One hundred percent fatal. That’s how trauma physicians describe a bilateral above the knee traumatic amputation. No one can survive the profuse bleeding unless competent help arrives immediately.

Without a miracle, race car driver Alex Zanardi would be dead in four minutes. Help arrived in just 19 seconds.

“The Zanardi crash was a situation where an individual sustained an injury that was considered universally fatal,” says Stephen E. Olvey, M.D., associate professor of neurological surgery and one of the physicians who treated Zanardi that day.

Zanardi was saved, not only by the physicians who treated him at a German race course in September 2001, but by a long investment in safety.

Olvey has now written a book about his 40 years of providing emergency medicine to injured race car drivers. Rapid Response: My inside story as a motor racing life-saver tells the story of the evolution of motor sports medicine, an effort led by Olvey and a handful of other physicians.

Olvey first worked as a track physician in Indianapolis in 1966, when a hearse served as an ambulance and intensive-care specialists were nowhere to be found. “In Milwaukee the medical director was an Ob/Gyn,” he recalls.

And in the 1960s, one out of seven drivers involved in a crash was killed.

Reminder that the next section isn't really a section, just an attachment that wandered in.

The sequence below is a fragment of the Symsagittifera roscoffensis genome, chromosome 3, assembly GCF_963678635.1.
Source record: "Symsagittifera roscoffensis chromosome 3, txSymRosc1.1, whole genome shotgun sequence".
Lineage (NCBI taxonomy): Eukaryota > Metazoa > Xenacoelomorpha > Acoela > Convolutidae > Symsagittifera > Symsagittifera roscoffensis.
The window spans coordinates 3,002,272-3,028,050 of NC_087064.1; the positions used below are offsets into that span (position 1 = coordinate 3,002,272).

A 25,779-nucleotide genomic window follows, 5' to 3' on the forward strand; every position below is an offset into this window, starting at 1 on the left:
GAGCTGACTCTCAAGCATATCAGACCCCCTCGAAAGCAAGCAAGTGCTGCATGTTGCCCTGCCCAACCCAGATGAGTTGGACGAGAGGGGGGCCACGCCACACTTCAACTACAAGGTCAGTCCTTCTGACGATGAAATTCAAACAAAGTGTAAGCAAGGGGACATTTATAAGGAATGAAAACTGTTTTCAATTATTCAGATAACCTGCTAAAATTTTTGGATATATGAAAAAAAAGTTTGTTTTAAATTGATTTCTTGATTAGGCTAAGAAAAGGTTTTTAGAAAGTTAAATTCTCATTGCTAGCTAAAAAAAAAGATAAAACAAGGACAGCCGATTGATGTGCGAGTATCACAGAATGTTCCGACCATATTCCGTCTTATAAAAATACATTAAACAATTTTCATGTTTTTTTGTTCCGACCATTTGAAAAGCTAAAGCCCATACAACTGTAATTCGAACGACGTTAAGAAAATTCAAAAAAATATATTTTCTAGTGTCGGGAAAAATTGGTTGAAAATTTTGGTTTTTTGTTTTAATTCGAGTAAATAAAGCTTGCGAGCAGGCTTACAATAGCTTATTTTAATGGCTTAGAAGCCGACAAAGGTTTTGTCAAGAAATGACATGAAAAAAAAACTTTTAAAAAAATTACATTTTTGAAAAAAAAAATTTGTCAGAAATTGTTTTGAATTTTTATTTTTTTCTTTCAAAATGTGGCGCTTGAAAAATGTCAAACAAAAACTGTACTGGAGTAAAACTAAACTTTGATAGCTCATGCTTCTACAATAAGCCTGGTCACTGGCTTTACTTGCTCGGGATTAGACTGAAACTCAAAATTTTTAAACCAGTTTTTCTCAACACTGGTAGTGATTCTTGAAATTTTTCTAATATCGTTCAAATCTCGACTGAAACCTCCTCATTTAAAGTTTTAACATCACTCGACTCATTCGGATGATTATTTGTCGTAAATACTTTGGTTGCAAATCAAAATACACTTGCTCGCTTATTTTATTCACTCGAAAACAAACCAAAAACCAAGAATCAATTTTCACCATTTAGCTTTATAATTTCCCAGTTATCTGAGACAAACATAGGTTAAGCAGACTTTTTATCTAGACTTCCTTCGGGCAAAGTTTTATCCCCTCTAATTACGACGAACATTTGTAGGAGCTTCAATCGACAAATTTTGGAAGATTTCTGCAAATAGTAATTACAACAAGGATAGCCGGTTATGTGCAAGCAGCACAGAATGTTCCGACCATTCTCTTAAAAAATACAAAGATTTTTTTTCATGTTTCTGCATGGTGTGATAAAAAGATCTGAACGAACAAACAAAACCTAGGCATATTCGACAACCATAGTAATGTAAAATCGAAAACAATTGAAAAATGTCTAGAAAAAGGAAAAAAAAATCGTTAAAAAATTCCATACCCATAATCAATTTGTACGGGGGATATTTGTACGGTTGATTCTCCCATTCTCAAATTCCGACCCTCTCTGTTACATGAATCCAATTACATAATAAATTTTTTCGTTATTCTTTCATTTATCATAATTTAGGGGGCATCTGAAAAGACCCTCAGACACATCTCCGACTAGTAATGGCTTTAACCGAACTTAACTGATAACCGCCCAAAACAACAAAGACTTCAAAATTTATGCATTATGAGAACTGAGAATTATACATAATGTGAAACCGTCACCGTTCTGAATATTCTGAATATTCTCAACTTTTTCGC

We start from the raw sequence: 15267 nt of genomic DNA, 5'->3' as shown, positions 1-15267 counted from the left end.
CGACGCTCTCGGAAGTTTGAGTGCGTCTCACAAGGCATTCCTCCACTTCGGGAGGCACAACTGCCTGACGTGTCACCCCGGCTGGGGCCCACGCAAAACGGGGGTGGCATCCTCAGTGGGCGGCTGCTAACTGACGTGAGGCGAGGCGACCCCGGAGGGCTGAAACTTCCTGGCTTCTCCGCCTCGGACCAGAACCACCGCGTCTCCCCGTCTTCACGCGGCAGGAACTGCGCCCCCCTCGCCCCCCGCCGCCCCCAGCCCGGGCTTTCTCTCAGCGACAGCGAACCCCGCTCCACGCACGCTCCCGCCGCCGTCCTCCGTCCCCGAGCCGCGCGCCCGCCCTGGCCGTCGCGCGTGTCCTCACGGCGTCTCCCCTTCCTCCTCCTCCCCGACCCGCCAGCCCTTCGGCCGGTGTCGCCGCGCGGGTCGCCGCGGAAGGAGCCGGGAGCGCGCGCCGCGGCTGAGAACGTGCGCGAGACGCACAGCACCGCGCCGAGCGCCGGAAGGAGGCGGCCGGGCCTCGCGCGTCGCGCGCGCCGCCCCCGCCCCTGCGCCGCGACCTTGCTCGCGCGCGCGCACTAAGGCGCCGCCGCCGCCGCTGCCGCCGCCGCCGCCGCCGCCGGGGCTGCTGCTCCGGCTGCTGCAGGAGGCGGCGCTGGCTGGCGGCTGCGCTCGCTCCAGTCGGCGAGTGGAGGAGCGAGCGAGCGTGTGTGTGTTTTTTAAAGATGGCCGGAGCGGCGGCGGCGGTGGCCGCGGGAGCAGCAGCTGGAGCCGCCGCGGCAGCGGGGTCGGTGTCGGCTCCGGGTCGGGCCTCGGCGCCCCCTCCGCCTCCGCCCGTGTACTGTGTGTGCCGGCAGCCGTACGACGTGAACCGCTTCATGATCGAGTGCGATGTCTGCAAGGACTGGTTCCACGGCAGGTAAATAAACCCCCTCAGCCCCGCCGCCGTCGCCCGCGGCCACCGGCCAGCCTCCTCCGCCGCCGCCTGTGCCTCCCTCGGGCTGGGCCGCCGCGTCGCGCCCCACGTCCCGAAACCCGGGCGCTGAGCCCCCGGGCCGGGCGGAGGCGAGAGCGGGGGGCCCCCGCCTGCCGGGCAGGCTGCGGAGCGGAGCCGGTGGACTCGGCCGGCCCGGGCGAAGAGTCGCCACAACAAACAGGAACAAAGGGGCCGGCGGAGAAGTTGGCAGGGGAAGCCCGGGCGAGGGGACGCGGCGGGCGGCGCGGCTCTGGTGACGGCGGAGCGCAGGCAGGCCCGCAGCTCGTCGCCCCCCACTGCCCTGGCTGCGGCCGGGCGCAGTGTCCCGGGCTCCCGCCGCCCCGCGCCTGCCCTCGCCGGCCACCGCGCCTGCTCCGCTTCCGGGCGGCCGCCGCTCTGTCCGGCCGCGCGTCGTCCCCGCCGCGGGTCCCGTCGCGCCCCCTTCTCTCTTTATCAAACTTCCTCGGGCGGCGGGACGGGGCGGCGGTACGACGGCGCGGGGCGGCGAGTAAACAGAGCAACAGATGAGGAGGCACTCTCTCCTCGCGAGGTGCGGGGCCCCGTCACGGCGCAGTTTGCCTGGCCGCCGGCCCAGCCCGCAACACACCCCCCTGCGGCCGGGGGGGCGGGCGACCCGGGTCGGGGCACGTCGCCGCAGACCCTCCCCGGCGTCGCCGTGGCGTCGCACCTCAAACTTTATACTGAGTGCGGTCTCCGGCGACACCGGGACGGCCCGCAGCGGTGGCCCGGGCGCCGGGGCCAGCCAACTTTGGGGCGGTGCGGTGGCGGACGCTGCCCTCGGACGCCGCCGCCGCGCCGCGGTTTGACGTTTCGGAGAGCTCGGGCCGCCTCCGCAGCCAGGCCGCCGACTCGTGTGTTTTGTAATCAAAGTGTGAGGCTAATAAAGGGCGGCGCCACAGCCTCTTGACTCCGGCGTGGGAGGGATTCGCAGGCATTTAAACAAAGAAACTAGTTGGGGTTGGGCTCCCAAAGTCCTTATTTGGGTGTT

“I started the first program where the same physicians went around to the races,” says Olvey, who is also director of the Neurosurgical Intensive Care Unit at Jackson Memorial Hospital, but who grew up in Indianapolis. “We standardized things.”

Olvey recounts the inadequacy of motor sports medicine through the 1950s and ’60s, when deaths from fire and head injury permeated the sport. Swede Savage crashed in an inferno in 1973 and died a month later from complications related to contaminated plasma. Gordon Johncock suffered a badly broken leg racing in Milwaukee—then was accidentally dumped from the back of the ambulance.

In 1975, as the new assistant medical director at the Indianapolis Motor Speedway, Olvey was put in charge of organizing more consistent and better medical care at the various Indy car tracks. By the early 1980s, a trained physician—often Olvey—would usually be on the scene within 30 seconds after a crash. Tracks offered medical facilities equipped like trauma hospitals and required medical helicopters.

In 1996 driver Emerson Fittipaldi, who lives part time in Miami, crashed at Michigan International Speedway, severely fracturing his cervical spine. Not agreeing with the care offered in Michigan, Olvey flew Fittipaldi to UM/Jackson, where he had successful surgery led by Barth A. Green, M.D., F.A.C.S., professor and chairman of the Department of Neurological Surgery, and Frank J. Eismont, M.D., professor and chairman of the Department of Orthopaedics.

Olvey says many physicians were focused on saving an injured driver’s life but not thinking about getting them back into a race car. Instead, he and his colleagues worked on restoring drivers’ ability to compete.

Zanardi, the driver who lost his legs, returned to the German track where he was injured two years later to drive his last 13 laps with prosthetic legs.

At full speed.